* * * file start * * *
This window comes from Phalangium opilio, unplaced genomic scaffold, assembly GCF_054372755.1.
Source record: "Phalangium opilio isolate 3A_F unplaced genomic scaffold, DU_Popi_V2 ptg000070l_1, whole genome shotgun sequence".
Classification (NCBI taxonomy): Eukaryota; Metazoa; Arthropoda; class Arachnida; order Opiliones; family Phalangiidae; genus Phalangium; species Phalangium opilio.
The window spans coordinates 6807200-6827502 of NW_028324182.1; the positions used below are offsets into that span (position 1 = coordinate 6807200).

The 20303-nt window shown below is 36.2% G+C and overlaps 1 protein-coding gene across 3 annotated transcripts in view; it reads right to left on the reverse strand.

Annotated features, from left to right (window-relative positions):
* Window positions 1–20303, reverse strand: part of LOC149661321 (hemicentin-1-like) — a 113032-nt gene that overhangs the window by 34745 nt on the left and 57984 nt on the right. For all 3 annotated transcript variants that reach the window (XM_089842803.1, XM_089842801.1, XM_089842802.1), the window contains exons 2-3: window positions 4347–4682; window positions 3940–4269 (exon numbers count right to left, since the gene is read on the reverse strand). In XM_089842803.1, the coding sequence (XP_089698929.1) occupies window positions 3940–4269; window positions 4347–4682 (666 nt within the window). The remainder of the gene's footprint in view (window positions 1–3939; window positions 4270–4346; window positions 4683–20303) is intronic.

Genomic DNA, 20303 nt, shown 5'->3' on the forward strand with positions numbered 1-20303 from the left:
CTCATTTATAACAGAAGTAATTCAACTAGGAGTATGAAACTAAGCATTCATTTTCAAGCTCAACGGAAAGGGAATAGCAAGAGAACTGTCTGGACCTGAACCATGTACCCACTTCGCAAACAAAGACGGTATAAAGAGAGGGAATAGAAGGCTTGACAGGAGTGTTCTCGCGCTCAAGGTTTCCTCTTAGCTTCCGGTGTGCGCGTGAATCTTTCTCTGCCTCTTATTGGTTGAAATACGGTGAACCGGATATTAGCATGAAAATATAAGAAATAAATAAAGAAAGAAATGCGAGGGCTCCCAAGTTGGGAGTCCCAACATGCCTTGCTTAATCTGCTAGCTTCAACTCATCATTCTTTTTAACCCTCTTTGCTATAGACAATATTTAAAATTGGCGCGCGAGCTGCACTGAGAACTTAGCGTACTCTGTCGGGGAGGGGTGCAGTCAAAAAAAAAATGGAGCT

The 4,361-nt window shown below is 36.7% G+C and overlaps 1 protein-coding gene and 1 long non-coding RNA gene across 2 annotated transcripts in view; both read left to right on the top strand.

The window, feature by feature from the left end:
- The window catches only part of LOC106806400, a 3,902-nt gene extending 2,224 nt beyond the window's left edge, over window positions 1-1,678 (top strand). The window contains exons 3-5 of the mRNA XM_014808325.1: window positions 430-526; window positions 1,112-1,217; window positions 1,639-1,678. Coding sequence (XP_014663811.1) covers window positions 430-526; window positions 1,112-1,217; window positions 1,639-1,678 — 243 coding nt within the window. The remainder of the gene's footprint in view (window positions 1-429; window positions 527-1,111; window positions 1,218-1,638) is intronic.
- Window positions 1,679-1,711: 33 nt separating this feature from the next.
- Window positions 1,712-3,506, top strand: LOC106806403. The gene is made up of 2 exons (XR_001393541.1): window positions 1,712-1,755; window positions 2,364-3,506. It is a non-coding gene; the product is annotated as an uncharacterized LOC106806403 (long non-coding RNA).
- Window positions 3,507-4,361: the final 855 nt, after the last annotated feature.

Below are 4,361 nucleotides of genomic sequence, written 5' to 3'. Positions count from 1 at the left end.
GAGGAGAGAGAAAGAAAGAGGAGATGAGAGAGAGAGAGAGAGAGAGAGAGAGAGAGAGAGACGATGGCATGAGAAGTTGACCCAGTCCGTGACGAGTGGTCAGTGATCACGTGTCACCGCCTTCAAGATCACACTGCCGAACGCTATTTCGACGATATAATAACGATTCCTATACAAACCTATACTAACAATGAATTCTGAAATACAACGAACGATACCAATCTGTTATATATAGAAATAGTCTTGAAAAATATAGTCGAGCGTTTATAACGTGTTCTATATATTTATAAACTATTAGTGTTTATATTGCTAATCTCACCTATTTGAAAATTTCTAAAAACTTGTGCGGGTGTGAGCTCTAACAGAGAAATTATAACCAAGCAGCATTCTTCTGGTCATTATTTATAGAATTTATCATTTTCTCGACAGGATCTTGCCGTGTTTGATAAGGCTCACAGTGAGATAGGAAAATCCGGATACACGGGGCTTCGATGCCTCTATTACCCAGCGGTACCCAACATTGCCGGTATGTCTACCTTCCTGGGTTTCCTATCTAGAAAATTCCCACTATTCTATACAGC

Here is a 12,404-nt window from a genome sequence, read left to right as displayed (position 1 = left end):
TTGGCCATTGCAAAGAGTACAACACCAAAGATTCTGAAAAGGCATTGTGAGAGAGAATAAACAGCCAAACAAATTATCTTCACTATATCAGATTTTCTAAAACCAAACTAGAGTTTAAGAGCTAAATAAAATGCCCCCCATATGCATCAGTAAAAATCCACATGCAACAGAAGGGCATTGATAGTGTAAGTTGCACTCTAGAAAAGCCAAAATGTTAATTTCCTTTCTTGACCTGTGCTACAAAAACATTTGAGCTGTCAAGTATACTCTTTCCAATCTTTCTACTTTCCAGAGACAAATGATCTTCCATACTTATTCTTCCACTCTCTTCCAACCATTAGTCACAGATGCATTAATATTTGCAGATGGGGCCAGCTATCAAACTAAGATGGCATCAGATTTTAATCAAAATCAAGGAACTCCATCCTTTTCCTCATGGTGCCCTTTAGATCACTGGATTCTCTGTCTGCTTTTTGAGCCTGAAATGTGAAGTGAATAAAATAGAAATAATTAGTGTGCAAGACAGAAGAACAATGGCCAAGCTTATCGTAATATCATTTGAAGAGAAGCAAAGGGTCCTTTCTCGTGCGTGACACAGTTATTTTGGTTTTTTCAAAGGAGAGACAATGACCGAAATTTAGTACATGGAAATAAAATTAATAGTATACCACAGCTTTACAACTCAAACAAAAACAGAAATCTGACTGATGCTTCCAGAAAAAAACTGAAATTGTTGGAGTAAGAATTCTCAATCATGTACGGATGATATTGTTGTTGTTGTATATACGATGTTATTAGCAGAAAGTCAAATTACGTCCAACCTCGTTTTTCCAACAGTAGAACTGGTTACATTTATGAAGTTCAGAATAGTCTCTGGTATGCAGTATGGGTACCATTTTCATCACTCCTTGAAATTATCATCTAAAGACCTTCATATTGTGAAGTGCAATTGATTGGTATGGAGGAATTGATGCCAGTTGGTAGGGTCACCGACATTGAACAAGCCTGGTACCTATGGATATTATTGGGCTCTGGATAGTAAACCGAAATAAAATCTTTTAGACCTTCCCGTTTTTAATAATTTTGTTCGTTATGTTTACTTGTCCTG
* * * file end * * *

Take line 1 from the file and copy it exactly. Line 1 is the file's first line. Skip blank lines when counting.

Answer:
This window comes from Phalangium opilio, unplaced genomic scaffold, assembly GCF_054372755.1.